Book Review: The Guru Who Came Down from the Mountain by Roshen Dalal

Reviewed by Sujata Raye

The Guru who Came Down from the Mountain FINAL


Title: The Guru Who Came Down from the Mountain
Author: Roshen Dalal
Publisher: Speaking Tiger Books
Pages: 236

This first novel by Roshen Dalal is ideal to read during a train journey or while waiting for a flight, when a cup of coffee and a racy book with intrigue and murder are sufficient to make the wait enjoyable. It begins with the introduction of the novel’s two main characters. Dev and Nityanand or Nitya. Devdarshan is Nityanand’s Guru and dying of AIDS. The initial few chapters, alternately, tell the reader the background of both Dev and Nitya.

The story is Dev’s; Nitya is only a tool to unfold it, the foil to Dev’s negativity. Nitya comes down to see his dying Guru at his ashram in Rishikesh. Out of sheer ignorance he has stood witness in the court, swearing Dev’s purity and celibacy, facilitating unknowingly, the dismissal of all cases of sexual coercion against his guru. Nitya is angry with himself for betraying the innocent. He remembers the accusations of drug dealing, of guns and weapons, of murders and deaths, while he was in Dev’s ashram in the US.

The story unfolds through Dev’s writings that he hands over to Nitya to read. That part of Dev’s life is a reminder of the recent shenanigans and expose` of several godmen in the country. It is quite apparent where the story is leading, yet the details of how ashrams are opened, how greed and weak minds can succumb to the lure of going to foreign lands – how women become easy victims of the Guru they blindly follow, keep the reader engaged.

The story of Dev’s journey from a village up in the mountain to a town, marriage to Gita, and his teaching career evokes curiosity, as in the case of Gita’s peculiar explanation of why she didn’t want a child. But Gita does become pregnant, has a normal delivery and a healthy baby, but within a few hours, Dr. Shanti calmly informs Dev that both Gita and the baby are dead. Gita is not important to the story. Is that perhaps why she is removed from it in such a curious manner? But to dismiss her and Dev’s acceptance of the deaths in a couple of sentences is totally unconvincing. Are the doctors so arrogant and the clients so blindly accepting in small towns? (In this case, Dehradun of many years ago).

After Gita’s death, Dev’s journey to becoming a guru begins, though unknowingly. He lands in an ashram run by an Italian named Enzo. It is here that Dev is introduced to bhakti and tantra. The writer has given more than a glimpse of where the licence for free sex emerges in these so called ashrams, but it is also here that Dev reads extensively about bhakti, Sufi sects, Christianity and untranslated tantric texts, but his focus throughout his readings is on the emotion `love’, especially if it implies sex. Dev seems almost obsessed with his desires.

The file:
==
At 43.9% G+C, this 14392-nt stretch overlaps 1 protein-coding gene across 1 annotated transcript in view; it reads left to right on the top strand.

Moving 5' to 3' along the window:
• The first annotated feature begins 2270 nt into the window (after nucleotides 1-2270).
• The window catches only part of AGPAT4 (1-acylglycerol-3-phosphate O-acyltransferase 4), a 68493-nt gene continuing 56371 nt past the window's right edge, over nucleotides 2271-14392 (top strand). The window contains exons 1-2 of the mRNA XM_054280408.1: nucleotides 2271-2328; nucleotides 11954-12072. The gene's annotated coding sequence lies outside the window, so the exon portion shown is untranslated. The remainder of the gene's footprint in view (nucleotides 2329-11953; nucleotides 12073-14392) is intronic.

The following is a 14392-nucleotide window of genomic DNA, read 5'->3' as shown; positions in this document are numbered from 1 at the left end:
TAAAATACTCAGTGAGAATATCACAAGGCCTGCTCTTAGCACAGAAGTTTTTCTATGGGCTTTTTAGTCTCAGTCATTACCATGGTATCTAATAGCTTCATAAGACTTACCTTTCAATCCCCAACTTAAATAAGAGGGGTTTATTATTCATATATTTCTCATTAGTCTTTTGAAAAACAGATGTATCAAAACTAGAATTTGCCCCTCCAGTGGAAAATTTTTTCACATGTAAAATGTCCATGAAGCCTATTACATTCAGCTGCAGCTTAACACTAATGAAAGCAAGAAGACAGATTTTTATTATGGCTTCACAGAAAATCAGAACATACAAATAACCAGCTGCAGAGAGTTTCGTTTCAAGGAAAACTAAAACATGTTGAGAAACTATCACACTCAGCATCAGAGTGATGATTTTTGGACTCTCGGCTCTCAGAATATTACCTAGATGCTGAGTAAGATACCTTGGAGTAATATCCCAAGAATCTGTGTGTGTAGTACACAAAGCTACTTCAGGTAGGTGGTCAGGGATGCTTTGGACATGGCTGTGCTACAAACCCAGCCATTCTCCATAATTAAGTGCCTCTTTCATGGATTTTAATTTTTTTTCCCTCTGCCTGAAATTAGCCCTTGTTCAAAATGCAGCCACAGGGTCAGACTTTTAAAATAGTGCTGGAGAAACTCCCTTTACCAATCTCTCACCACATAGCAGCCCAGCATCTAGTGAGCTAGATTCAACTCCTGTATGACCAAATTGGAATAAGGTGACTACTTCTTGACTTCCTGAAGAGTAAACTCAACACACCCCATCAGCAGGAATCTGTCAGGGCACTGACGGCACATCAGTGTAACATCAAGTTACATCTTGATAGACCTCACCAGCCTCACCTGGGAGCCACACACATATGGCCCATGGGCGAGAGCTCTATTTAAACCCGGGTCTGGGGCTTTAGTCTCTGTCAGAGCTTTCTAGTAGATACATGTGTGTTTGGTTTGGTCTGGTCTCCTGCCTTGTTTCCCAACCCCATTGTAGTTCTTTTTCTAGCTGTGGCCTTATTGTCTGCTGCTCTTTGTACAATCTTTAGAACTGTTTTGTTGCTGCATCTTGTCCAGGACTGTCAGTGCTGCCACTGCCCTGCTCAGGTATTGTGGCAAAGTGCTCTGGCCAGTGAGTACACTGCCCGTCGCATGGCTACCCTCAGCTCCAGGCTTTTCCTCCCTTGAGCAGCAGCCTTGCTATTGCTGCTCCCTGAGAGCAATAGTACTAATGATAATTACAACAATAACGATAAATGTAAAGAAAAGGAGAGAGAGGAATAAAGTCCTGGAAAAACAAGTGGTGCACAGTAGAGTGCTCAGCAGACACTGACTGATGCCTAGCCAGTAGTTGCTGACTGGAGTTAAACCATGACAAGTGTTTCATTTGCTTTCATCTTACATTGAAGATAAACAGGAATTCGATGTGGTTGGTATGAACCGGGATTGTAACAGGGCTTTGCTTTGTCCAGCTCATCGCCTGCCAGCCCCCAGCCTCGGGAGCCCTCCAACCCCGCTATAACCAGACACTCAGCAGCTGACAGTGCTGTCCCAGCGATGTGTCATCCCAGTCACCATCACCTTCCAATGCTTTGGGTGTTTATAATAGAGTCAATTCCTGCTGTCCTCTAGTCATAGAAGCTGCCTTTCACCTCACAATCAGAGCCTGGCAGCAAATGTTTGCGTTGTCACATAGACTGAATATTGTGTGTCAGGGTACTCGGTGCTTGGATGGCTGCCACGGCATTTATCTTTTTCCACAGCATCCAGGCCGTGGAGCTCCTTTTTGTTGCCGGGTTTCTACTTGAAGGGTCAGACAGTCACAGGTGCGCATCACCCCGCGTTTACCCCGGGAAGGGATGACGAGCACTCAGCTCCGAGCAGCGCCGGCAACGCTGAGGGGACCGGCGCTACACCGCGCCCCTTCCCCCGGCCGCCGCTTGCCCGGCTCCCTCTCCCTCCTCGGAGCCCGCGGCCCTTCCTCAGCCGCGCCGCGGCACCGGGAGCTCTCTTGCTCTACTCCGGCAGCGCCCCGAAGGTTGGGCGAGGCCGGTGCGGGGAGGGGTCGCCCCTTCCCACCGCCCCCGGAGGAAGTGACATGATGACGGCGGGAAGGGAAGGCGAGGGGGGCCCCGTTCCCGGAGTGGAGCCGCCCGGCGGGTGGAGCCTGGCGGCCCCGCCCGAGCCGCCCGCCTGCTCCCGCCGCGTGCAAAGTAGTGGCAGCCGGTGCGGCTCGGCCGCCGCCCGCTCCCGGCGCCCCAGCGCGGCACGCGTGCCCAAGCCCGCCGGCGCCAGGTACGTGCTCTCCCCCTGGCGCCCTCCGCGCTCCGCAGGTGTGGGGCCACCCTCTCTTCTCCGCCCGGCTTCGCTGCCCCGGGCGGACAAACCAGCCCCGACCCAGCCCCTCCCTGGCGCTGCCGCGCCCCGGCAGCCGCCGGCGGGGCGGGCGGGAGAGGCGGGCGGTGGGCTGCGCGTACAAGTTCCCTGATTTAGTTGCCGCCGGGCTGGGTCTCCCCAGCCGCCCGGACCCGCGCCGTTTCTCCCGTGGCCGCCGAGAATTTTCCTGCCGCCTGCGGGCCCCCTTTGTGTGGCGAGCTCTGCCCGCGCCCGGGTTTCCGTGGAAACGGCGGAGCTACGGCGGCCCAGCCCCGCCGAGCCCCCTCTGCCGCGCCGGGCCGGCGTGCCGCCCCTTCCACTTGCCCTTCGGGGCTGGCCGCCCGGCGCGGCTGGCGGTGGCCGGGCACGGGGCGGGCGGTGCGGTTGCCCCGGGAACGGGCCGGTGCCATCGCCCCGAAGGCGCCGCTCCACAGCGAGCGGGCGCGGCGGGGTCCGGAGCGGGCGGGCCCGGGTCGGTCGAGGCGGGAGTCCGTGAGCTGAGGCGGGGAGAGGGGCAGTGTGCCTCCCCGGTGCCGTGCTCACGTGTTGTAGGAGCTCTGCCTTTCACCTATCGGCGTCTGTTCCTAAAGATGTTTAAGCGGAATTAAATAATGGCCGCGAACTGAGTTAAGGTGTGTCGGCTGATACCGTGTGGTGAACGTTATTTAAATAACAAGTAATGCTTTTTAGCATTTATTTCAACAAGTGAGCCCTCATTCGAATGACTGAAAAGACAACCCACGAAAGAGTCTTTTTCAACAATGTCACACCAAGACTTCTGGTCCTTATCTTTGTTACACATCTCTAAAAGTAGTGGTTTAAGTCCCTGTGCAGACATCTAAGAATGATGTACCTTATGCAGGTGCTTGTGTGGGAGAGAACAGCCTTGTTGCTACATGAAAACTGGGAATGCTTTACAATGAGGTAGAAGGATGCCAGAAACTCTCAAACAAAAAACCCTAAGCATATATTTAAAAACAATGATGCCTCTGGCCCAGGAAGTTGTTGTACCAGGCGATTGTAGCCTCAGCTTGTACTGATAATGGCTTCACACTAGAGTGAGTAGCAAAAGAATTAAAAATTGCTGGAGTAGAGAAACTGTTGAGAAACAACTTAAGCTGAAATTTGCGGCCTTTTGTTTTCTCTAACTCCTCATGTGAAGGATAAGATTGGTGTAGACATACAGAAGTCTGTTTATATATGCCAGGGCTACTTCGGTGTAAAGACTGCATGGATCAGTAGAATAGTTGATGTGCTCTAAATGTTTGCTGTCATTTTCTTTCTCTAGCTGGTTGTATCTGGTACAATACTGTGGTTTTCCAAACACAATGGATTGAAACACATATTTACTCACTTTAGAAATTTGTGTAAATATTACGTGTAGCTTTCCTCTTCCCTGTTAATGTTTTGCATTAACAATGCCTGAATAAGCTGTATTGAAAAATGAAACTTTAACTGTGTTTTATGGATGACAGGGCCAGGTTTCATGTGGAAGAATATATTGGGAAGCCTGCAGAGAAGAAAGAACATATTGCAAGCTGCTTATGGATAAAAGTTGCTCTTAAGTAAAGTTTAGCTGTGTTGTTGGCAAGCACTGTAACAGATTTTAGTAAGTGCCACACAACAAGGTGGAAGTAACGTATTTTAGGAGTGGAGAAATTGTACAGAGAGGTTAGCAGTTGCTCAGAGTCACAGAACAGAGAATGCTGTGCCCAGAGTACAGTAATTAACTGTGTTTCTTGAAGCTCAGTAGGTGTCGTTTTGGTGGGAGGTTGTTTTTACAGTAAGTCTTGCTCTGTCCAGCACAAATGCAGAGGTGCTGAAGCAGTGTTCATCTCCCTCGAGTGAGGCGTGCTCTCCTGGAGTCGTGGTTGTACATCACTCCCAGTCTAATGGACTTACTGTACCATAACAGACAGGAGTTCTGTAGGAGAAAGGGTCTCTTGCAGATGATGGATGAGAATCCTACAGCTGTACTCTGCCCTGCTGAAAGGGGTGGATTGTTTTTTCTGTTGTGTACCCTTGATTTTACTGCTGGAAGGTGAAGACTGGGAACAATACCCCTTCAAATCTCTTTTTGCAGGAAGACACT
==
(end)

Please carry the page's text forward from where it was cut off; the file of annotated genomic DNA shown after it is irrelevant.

When a new yoga teacher comes to the ashram to teach, Dev follows him and practises asanas and pranayams taught by Sundararaman. He realises that this is what he has been looking for to gain power over himself and the world. Dev’s realisation that there is a dormant personality inside him and his self-reflection, forms the heart of the story.

It is Sundararaman who recognises the potential of this student to become a ‘great teacher, a yogi and advance further in spiritual direction’, but he also senses the negativity in Dev, and advises him to be celibate and follow the yoga that Sundararaman has taught him.

At this point Cynthia, the character who takes the story forward, is introduced. It is she who helps Dev immigrate to the US and thus takes the story forward. It is her need to make money through Dev, to pay off her debts that makes her plot Dev’s murder, but she does not succeed. The pace of the narrative picks up only towards the end. The intrigue, the plot to kill Dev, the unexpected Will – the author neatly brings everything together.

After Dev’s death, the ashram heads from various parts of the world arrive to claim their position as his true successor and gain control of his ashrams and properties; also to challenge Nitya, who they think would become the successor. Nitya reminds them that Dev had left the US under a cloud, leaving behind a tainted legacy.

The author gives the reader a story about the profound subject of spirituality without being esoteric with the details. The narrative is woven through with murder, sex and chicanery, intrigue – all the elements tied up neatly.

On the flip side, the initial chapters are mild irritants because narration shifts among various locales – Delhi, Gangotri, Dehradun, Rishikesh, and one has to flip pages to see whether the narrator is Dev or Nitya.



Sujata Raye is a journalist and freelance writer. She retired as executive editor of a children’s weekly at the Sakal Group of Papers Pvt. Ltd and has published features and short stories in Marathi. She is fluent in Marathi and Bengali.